Issue #2 of 35   INDEX




Joel Grineau
by: Joel V. Grineau
Crisis And Beyond

When I was just a lad, a friend of mine, who had already been collecting comic books for a few years, became my mentor and provided me with some guidance in my new hobby. The one unbreakable rule he held, was - do not collect DC comics.

Heck, we agreed that the DC stood for Dunce Cap. Hey, I was still in elementary school, and it was 1981. And to a novice collector in 1981, DC comics were a pack of trouble. Of course, in 1985, DC would get its act together in an event, so cosmic, that to this day, DC continuity ends, and starts with "Crisis".

Of course, we have to go back a couple of decades to make sense of this. Like most truly evil things, it began innocently enough. The BIG PROBLEM arose, in "Flash" 123 (1961). Barry Allen (the Silver Age Flash) met up with his idol Jay Garrick (the Golden Age Flash), whom he had read about in comic books. DC owned the rights to the old Flash, so why not have him meet his younger counterpart? Old fans would love it, young fans would get to see the impetuous for their new favourite hero; and of course, sales would probably rise due to the combining of two fan bases.

The big problem, was that Jay Garrick and his comrades (the Justice Society of America, or JSA- the topic of a future column to be sure), had actively fought the Germans in WW II, whereas to Barry Allen, they were only comic book characters. To solve this paradox, someone (and I don't know who) decided, they both exist, but on parallel Earths, separated by a thin dimensional veil, which allowed Jay to crossover and meet Barry. Problem solved. And later, it became almost a yearly event to have Jay's team, the JSA based on Earth 2, crossover and have an adventure with Barry's team, the JLA, based on Earth 1.

Suddenly, Pandora was out of the box. Soon, whenever stories came out that didn't fit into continuity, they too could be set on a parallel earth. So, Earth Prime was us, and had no super heroes at all, Earth X was stuck in WWII, and so on. Soon, they could interact with each other without the Earth 1 "touchstone" where most of the DC action took place. But soon it was too convoluted, and new fans in particular had problems with it, which translated into declining sales.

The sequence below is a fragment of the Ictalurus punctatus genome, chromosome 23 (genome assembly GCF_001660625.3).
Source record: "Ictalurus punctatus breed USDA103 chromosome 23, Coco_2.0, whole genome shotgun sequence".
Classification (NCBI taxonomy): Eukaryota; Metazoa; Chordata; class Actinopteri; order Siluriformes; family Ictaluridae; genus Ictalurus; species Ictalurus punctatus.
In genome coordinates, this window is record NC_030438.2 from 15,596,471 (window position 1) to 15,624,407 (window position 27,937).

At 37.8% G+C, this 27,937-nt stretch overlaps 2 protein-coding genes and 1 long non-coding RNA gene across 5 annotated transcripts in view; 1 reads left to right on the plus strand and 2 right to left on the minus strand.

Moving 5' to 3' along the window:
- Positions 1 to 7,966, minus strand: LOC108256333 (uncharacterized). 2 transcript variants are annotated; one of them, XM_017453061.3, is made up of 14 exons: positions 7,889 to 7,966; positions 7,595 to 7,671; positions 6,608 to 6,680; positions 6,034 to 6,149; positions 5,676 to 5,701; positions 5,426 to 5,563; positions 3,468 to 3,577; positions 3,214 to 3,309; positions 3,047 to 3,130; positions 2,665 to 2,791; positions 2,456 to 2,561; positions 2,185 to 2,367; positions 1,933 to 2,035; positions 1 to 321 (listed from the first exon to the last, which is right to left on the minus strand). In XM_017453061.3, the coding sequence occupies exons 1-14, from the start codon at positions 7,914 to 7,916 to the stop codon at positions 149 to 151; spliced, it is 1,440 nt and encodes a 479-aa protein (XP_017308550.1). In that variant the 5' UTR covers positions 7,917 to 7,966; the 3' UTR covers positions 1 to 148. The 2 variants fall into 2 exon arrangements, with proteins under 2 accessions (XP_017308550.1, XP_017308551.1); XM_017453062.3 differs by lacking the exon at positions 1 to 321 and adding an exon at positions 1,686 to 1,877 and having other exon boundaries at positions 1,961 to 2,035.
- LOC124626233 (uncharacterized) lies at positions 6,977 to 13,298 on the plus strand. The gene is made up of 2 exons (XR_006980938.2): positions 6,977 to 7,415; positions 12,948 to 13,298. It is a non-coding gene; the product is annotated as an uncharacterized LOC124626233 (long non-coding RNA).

Something had to be done. And it was. "Crisis on Infinite Earths", a 12-issue maxi-series ran its course over 1985. It was humongous. Five worlds, 100's of heroes and villains, 2 big deaths: Barry Allen- Flash (ironic revenge?) and Supergirl; numerous smaller deaths: Dove, Golden Age Huntress, etc. Time lines righted. No grey-haired Superman married to Lois Lane. No Wonder Woman who flew with an invisible jet. No Superman as a teenaged Superboy in Smallville.

Of course, I read it. And I was still confused. What was the big deal? Then I realized what was at stake.

Every comic book DC had published from 1938 to 1985 now no longer existed in the new continuity.

It was ground zero. Everything had to be redone, and retold, and thank God, it was more rational and made more sense. For example, there was no more Legion of Superpets. Luther's hate for Superman now made sense.

But Crisis didn't solve everything. For example, no Superboy meant no Legion of Super Heroes. . . as Superboy had been instrumental in their being founded. But the Legion is a large hunk of franchise in 30th century DC. So, things had to be righted. Thus, "Secret Origins" (1986-90) was needed to establish many characters origins in the new continuity. "Legends" (1987), "Millenium" (1988), , "Armageddon: Inferno" (1992), and lastly "Zero Hour" (1995) reestablished the time line, and the heroes places in the world and the cosmos. A decade to put it all together.

Of course, it's not really all together, one of the great joys of comic books is that the story, including its beginning, is never over. Thus, this years "Genesis" (shudder), dealt in part with the DC timeline and the origins of its heroes.

So, since 1985, the DC myth has grown anew.

Joel Grineau is a former Writer/Contributing Editor for "Chaos" Magazine. "Iron Man" 146 (purchased in the spring of 1981) was his first comic book, and time has not worn down his enjoyment of them. Joel holds a BA from the University of Guelph and an MA from the University of Saskatchewan. He is currently an officer with the Canadian Forces.

Comic Book Conundrum Table of Contents


 
Text © Joel V. Grineau, 1997,1998.
YOU MAY NOT RE-PUBLISH THIS WORK WITHOUT THE EXPRESS PERMISSION OF THE AUTHOR.
Part of the original Sideroad.
Visit the new Sideroad: Your Road to Expert Advice